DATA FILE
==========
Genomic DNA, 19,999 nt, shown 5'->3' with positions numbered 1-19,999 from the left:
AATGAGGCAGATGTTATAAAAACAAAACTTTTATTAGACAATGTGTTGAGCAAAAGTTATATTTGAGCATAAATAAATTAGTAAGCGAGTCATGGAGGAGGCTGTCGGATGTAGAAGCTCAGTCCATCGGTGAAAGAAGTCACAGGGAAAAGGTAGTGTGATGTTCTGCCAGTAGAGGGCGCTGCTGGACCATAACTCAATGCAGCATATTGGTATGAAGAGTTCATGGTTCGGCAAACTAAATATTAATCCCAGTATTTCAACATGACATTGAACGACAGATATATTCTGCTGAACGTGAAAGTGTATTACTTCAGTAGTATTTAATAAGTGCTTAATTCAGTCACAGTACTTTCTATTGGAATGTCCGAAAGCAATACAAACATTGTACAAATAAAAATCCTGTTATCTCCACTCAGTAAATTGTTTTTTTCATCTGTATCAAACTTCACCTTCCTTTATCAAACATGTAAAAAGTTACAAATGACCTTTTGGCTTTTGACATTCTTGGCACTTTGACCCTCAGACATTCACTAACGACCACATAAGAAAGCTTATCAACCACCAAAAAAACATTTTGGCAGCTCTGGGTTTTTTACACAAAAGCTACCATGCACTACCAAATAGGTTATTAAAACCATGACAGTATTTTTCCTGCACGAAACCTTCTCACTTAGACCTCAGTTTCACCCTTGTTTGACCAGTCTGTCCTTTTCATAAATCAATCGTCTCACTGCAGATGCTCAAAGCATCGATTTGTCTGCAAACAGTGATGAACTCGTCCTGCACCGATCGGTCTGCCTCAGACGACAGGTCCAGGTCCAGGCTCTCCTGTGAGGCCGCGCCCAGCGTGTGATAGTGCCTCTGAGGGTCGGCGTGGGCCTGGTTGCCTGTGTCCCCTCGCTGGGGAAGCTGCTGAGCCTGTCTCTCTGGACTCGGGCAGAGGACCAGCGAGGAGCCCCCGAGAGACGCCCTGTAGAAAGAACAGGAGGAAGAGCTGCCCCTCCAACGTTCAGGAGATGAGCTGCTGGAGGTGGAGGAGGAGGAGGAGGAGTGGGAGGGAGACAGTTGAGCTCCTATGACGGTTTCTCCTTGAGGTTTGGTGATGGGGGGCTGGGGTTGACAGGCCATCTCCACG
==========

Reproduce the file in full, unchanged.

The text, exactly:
Genomic DNA, 19,999 nt, shown 5'->3' with positions numbered 1-19,999 from the left:
AATGAGGCAGATGTTATAAAAACAAAACTTTTATTAGACAATGTGTTGAGCAAAAGTTATATTTGAGCATAAATAAATTAGTAAGCGAGTCATGGAGGAGGCTGTCGGATGTAGAAGCTCAGTCCATCGGTGAAAGAAGTCACAGGGAAAAGGTAGTGTGATGTTCTGCCAGTAGAGGGCGCTGCTGGACCATAACTCAATGCAGCATATTGGTATGAAGAGTTCATGGTTCGGCAAACTAAATATTAATCCCAGTATTTCAACATGACATTGAACGACAGATATATTCTGCTGAACGTGAAAGTGTATTACTTCAGTAGTATTTAATAAGTGCTTAATTCAGTCACAGTACTTTCTATTGGAATGTCCGAAAGCAATACAAACATTGTACAAATAAAAATCCTGTTATCTCCACTCAGTAAATTGTTTTTTTCATCTGTATCAAACTTCACCTTCCTTTATCAAACATGTAAAAAGTTACAAATGACCTTTTGGCTTTTGACATTCTTGGCACTTTGACCCTCAGACATTCACTAACGACCACATAAGAAAGCTTATCAACCACCAAAAAAACATTTTGGCAGCTCTGGGTTTTTTACACAAAAGCTACCATGCACTACCAAATAGGTTATTAAAACCATGACAGTATTTTTCCTGCACGAAACCTTCTCACTTAGACCTCAGTTTCACCCTTGTTTGACCAGTCTGTCCTTTTCATAAATCAATCGTCTCACTGCAGATGCTCAAAGCATCGATTTGTCTGCAAACAGTGATGAACTCGTCCTGCACCGATCGGTCTGCCTCAGACGACAGGTCCAGGTCCAGGCTCTCCTGTGAGGCCGCGCCCAGCGTGTGATAGTGCCTCTGAGGGTCGGCGTGGGCCTGGTTGCCTGTGTCCCCTCGCTGGGGAAGCTGCTGAGCCTGTCTCTCTGGACTCGGGCAGAGGACCAGCGAGGAGCCCCCGAGAGACGCCCTGTAGAAAGAACAGGAGGAAGAGCTGCCCCTCCAACGTTCAGGAGATGAGCTGCTGGAGGTGGAGGAGGAGGAGGAGGAGTGGGAGGGAGACAGTTGAGCTCCTATGACGGTTTCTCCTTGAGGTTTGGTGATGGGGGGCTGGGGTTGACAGGCCATCTCCACG